Recycling litter into art
Candid explores our surroundings through what we leave behind. I started this project to experiment with ways of using elements from the environment to create my work rather than simply photographing them. While collecting materials I became fascinated by litter and the locations where I found it.
After collecting litter throughout the pacific northwest, I converted the cans into pinhole cameras. To fully incorporate these cans/cameras into the project, I photograph the locations where they were collected using the dry-plate tintype process. This process creates an image directly on the inside of the can itself. For the final documentation I returned again to photograph the finished pieces in their original environments.
Candid takes a ubiquitous symbol of consumption from its final resting-place on our streets, transforms it, and places it on the walls of a gallery. Through the visual documentation and mapping of the locations where I found the litter, I hope to give you the tools to explore your surroundings from a different angle and share the sense of surprise and curiosity I experienced while creating this project.
This project was supported by a 2016 GAP award from Artist Trust.
Seattle Center contains some of Seattle’s most iconic landmarks and is a hub for entertainment, arts, education, and tourism. As you would expect for such a popular destination, the center grounds themselves are very clean. Just beyond the edge of the grounds it is very different and I found cans everywhere along the streets.
Pike and Pine, Seattle
The Pike/Pine Corridor is a diverse, three mile long path through the heart of Seattle. It provides a cross section of the city from the tourist attractions along the waterfront through the business core of downtown and the nightlife of Capitol Hill to the residential streets of Madrona. I chose this area because it allowed me to show a different view of uniqueness of Seattle alongside the mundane.
Auburn | Bellevue
I chose to compare Auburn and Bellevue, Washington because of what these two cities represent. Auburn is the home to a Boeing plant and is a thriving hub of industry while Bellevue is home to offices of Microsoft and many other technology giants in their polished towers. These represent two of the main forces that drive the Pacific Northwest economy. Initially I was worried about finding enough cans in Bellevue’s downtown to be interesting. Once I started looking for cans that feared turned out to be unfounded and it was Auburn’s downtown where I had trouble finding them.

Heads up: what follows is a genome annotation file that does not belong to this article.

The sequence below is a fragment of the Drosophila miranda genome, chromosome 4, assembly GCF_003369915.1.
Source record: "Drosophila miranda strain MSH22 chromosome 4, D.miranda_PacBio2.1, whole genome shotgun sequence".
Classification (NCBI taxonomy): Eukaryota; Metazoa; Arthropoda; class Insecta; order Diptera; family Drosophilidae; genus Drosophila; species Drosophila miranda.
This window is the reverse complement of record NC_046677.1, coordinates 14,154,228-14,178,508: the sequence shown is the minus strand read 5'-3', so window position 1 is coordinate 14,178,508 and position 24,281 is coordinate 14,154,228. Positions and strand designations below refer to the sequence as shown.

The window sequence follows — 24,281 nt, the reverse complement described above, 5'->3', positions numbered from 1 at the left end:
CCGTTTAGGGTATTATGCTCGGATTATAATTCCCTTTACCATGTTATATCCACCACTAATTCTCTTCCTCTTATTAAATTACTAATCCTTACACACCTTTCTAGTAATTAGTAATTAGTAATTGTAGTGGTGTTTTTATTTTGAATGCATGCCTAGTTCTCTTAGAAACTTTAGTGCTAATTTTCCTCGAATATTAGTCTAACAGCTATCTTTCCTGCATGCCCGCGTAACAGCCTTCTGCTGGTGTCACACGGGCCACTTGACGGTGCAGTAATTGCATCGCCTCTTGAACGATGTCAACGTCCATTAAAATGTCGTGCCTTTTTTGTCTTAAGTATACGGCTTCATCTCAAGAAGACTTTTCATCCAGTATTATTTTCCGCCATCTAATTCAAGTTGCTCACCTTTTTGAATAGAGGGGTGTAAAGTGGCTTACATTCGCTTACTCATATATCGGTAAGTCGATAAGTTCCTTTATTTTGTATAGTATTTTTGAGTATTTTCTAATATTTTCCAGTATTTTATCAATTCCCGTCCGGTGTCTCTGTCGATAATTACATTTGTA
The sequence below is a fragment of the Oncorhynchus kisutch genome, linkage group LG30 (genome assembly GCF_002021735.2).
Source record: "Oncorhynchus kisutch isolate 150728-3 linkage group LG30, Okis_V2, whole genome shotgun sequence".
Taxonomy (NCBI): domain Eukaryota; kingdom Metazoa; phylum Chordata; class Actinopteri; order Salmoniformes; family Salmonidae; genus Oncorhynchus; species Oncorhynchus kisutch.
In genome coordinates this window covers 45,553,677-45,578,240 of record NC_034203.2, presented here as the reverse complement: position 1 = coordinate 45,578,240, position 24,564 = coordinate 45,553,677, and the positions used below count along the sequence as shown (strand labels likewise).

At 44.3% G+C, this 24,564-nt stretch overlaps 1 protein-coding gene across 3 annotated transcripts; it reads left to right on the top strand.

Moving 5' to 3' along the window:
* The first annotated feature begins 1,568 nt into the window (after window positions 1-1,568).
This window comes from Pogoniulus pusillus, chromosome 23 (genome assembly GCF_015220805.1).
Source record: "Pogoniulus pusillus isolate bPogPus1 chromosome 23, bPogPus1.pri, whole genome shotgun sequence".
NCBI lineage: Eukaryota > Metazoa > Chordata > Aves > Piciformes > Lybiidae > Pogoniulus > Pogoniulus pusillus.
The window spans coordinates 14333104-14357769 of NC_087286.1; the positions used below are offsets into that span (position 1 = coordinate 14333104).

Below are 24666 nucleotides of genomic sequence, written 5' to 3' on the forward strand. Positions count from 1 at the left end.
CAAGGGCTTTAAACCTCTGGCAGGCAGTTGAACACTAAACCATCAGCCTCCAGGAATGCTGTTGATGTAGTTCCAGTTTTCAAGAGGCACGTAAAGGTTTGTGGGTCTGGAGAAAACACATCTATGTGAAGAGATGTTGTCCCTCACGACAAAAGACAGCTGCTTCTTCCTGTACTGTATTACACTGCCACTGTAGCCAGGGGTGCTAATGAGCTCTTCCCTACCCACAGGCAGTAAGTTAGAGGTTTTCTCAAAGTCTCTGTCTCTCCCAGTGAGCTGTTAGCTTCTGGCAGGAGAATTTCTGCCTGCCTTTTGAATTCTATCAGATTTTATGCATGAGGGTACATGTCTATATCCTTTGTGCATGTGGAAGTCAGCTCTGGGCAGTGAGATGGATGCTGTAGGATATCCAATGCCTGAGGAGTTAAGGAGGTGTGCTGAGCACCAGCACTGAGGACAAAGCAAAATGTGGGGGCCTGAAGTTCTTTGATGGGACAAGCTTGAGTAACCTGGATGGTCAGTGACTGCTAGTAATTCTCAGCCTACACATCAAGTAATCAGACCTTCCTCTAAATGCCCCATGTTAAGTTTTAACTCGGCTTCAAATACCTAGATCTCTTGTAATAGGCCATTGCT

Tacoma: Downtown and Titlow Park
While collecting can in downtown Tacoma I was surprised to find that it was one of the cleanest cities I’d explored. While I had expected it to be much less busy than downtown Seattle, I had not anticipated how much that would change the area’s ability to keep litter under control. When I visited Titlow Park I found that this cleanness was only on the surface. While the beach at this park appeared clean, dozens of cans were hidden just out of sight.
Marsh and Foster Islands
Marsh and Foster Islands are an oasis of nature on the edge of Seattle, Washington. Near the University of Washington, the trail across these two islands is a popular spot for runners and others who value a quiet space near the city. While the parks is fairly clean, it’s easy nearness Seattle makes it a prefered quite drinking place for some and I found many cans in the water around the docks on the island as well as quite a few in the brambles. Of the cans I collected out of the water a few had been there for at least 10 years and one I believe had been discarded closer to 40 years ago.
Because Leavenworth is such a tourism based city I expected it to be extremely clean. On further exploration I found its Bavarian exterior to be not much more than a facade and that there was as much, or even more, litter on it’s streets as any other city its size.
In Sodo I collected cans along 1st Avenue from the stadiums to Spokane Street. In areas like this it’s easy to just blame litter on the homeless and lump the two problems together. While I certainly did find litter near the homeless camps I found at least as much near the stadiums and in nearby parking lots that tailgating hotspots.
I collected cans in Redmond 4 times over the course of the years to see how the amounts and types would vary with the seasons. What I expected was that there would be the fewest in the winter and the most in the summer. I ended up with the opposite, I collected the most cans in the winter and the least in the spring and summer.
As well as the above locations I found a few lonely cans at other interesting locations.